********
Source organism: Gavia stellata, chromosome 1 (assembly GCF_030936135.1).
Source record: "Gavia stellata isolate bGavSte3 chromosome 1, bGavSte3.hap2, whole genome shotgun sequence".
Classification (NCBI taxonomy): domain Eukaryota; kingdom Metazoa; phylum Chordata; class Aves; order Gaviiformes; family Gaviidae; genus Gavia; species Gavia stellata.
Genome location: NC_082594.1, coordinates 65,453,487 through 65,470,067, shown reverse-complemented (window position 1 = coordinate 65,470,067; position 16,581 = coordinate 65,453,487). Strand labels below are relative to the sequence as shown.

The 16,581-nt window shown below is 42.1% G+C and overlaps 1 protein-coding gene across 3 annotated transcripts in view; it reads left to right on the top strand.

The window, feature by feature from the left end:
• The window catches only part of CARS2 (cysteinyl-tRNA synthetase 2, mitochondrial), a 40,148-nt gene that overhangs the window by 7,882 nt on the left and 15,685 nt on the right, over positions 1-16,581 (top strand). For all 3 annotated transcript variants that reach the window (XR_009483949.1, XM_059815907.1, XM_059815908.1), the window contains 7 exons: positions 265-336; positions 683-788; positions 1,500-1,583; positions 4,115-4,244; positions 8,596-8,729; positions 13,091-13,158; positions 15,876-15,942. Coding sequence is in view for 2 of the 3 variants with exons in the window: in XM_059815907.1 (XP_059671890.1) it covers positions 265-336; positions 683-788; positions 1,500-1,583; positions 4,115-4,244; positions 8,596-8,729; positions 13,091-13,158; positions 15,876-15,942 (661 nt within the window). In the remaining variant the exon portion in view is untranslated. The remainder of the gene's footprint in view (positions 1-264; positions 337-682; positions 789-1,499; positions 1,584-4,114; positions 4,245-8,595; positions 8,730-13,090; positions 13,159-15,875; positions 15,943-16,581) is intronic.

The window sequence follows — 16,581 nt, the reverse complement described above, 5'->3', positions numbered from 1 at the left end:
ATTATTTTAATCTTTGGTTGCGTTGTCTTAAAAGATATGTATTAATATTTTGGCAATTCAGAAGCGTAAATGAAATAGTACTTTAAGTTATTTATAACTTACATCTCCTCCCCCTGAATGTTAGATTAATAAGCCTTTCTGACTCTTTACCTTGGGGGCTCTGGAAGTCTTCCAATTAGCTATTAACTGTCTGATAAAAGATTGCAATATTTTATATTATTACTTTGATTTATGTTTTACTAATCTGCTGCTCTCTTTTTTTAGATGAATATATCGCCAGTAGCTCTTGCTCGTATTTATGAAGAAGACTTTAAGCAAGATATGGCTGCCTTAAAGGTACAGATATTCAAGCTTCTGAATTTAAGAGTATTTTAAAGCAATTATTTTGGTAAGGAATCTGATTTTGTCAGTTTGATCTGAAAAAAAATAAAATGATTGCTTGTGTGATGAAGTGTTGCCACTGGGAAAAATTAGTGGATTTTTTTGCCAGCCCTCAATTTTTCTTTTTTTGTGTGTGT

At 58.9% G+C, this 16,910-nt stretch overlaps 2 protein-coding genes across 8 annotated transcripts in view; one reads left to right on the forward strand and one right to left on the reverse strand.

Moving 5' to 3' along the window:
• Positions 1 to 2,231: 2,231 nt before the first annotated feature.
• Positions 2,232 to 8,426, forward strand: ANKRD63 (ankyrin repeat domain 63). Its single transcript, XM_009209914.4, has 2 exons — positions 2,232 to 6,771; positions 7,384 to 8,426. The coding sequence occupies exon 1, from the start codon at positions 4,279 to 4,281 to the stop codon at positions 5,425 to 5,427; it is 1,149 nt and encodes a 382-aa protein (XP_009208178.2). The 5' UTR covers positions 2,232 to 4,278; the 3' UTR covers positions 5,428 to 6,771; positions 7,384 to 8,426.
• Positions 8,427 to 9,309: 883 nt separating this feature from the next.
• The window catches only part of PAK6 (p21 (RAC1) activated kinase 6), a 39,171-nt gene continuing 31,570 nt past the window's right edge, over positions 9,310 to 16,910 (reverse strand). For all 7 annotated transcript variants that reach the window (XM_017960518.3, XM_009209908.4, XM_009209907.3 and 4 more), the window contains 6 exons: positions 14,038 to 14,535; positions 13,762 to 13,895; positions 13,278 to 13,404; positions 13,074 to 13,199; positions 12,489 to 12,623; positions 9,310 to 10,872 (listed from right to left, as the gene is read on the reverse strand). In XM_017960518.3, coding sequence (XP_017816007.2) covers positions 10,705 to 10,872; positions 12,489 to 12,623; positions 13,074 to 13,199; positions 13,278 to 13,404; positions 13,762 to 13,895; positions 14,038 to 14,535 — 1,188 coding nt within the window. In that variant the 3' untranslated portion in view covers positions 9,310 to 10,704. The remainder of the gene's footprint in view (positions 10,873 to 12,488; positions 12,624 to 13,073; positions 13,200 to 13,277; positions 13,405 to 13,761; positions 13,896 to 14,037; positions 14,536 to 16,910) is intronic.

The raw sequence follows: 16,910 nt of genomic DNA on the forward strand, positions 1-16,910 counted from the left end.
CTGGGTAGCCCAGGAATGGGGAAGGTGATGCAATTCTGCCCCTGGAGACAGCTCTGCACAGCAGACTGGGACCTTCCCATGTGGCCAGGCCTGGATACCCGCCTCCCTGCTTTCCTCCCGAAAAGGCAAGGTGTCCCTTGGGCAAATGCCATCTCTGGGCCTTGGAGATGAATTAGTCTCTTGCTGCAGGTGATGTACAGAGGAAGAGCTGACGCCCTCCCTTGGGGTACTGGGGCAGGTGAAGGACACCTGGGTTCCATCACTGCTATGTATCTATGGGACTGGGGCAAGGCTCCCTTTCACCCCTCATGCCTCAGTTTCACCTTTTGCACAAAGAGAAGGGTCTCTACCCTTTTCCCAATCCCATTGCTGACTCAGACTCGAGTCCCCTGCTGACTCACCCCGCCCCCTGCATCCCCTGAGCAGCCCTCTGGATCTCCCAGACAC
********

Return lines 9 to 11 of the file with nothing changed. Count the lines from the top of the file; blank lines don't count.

ATTATTTTAATCTTTGGTTGCGTTGTCTTAAAAGATATGTATTAATATTTTGGCAATTCAGAAGCGTAAATGAAATAGTACTTTAAGTTATTTATAACTTACATCTCCTCCCCCTGAATGTTAGATTAATAAGCCTTTCTGACTCTTTACCTTGGGGGCTCTGGAAGTCTTCCAATTAGCTATTAACTGTCTGATAAAAGATTGCAATATTTTATATTATTACTTTGATTTATGTTTTACTAATCTGCTGCTCTCTTTTTTTAGATGAATATATCGCCAGTAGCTCTTGCTCGTATTTATGAAGAAGACTTTAAGCAAGATATGGCTGCCTTAAAGGTACAGATATTCAAGCTTCTGAATTTAAGAGTATTTTAAAGCAATTATTTTGGTAAGGAATCTGATTTTGTCAGTTTGATCTGAAAAAAAATAAAATGATTGCTTGTGTGATGAAGTGTTGCCACTGGGAAAAATTAGTGGATTTTTTTGCCAGCCCTCAATTTTTCTTTTTTTGTGTGTGT

At 58.9% G+C, this 16,910-nt stretch overlaps 2 protein-coding genes across 8 annotated transcripts in view; one reads left to right on the forward strand and one right to left on the reverse strand.

Moving 5' to 3' along the window: